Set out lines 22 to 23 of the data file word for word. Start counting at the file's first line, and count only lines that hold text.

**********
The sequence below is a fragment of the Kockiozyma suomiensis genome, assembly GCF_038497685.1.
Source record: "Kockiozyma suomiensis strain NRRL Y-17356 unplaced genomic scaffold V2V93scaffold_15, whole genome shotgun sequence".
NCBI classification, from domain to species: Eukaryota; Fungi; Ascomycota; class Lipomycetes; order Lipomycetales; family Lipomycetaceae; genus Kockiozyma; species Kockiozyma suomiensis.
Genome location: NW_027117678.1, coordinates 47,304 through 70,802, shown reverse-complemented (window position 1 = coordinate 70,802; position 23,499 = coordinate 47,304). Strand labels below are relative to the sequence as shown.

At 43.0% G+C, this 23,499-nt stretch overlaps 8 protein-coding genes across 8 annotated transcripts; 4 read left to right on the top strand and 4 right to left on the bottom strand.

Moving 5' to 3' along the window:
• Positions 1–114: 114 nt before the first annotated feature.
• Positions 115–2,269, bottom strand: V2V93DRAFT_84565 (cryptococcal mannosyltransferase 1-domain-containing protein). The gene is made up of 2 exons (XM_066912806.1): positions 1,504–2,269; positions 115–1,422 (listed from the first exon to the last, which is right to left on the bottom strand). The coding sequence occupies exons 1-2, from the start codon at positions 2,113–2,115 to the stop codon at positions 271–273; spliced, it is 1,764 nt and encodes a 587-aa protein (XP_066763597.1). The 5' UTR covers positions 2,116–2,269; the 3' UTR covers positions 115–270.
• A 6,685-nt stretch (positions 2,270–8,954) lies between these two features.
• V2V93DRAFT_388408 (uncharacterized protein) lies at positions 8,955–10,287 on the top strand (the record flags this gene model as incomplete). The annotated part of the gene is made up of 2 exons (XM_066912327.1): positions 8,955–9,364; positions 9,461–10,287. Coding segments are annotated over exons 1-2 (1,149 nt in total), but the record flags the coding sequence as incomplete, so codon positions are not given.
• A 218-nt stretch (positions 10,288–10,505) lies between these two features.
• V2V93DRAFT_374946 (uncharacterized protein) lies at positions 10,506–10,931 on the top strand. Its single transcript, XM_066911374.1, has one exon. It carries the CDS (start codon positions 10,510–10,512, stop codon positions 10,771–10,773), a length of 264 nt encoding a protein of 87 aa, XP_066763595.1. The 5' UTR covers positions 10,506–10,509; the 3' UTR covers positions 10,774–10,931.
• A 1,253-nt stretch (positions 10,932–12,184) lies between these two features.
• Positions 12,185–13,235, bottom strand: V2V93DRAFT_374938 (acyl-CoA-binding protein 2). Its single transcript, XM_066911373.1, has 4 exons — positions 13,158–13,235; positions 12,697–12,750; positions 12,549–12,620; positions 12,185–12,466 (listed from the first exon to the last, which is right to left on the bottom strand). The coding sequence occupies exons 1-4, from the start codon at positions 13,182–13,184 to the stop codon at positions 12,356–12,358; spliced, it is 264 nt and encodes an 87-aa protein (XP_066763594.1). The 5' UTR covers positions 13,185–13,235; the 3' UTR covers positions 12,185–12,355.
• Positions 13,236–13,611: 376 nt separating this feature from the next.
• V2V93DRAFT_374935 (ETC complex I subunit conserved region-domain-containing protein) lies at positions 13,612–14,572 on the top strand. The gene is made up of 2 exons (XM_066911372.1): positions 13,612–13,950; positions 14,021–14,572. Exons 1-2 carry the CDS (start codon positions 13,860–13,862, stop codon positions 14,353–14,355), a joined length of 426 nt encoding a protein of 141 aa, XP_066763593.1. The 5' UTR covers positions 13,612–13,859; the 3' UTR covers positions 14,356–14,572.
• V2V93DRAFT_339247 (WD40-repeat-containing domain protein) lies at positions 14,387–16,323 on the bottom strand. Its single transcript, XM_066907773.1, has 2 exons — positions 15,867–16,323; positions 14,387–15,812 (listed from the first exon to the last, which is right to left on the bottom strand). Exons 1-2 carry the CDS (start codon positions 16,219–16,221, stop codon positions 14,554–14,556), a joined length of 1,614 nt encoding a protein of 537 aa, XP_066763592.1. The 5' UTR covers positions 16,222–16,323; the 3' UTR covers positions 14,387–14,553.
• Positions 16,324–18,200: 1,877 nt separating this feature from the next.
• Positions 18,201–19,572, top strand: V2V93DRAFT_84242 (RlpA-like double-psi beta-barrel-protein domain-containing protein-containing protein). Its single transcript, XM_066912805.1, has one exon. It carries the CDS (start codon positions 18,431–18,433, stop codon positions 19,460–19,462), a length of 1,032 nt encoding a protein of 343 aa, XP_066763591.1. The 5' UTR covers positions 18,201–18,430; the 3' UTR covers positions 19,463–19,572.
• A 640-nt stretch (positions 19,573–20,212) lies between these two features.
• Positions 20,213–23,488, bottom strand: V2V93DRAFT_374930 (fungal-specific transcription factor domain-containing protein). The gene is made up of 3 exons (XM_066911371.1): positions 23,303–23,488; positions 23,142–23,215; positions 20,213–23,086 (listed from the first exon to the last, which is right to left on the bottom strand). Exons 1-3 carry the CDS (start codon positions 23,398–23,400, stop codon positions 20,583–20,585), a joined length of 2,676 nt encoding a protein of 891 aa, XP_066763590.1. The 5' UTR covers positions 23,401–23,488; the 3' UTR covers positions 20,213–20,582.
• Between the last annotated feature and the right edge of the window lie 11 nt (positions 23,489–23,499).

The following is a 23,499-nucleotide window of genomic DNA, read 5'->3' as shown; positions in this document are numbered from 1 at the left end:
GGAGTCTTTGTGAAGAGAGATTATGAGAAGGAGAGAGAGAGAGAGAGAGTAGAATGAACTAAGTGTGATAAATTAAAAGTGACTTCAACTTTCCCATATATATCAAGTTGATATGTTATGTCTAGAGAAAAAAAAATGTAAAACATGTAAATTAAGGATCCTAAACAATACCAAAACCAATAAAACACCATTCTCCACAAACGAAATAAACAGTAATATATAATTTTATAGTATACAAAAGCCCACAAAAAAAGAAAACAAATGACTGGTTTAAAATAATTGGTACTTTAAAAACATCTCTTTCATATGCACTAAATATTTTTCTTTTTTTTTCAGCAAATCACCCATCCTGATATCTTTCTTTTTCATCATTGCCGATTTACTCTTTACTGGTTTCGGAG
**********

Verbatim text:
• Between the last annotated feature and the right edge of the window lie 11 nt (positions 23,489–23,499).

The following is a 23,499-nucleotide window of genomic DNA, read 5'->3' as shown; positions in this document are numbered from 1 at the left end: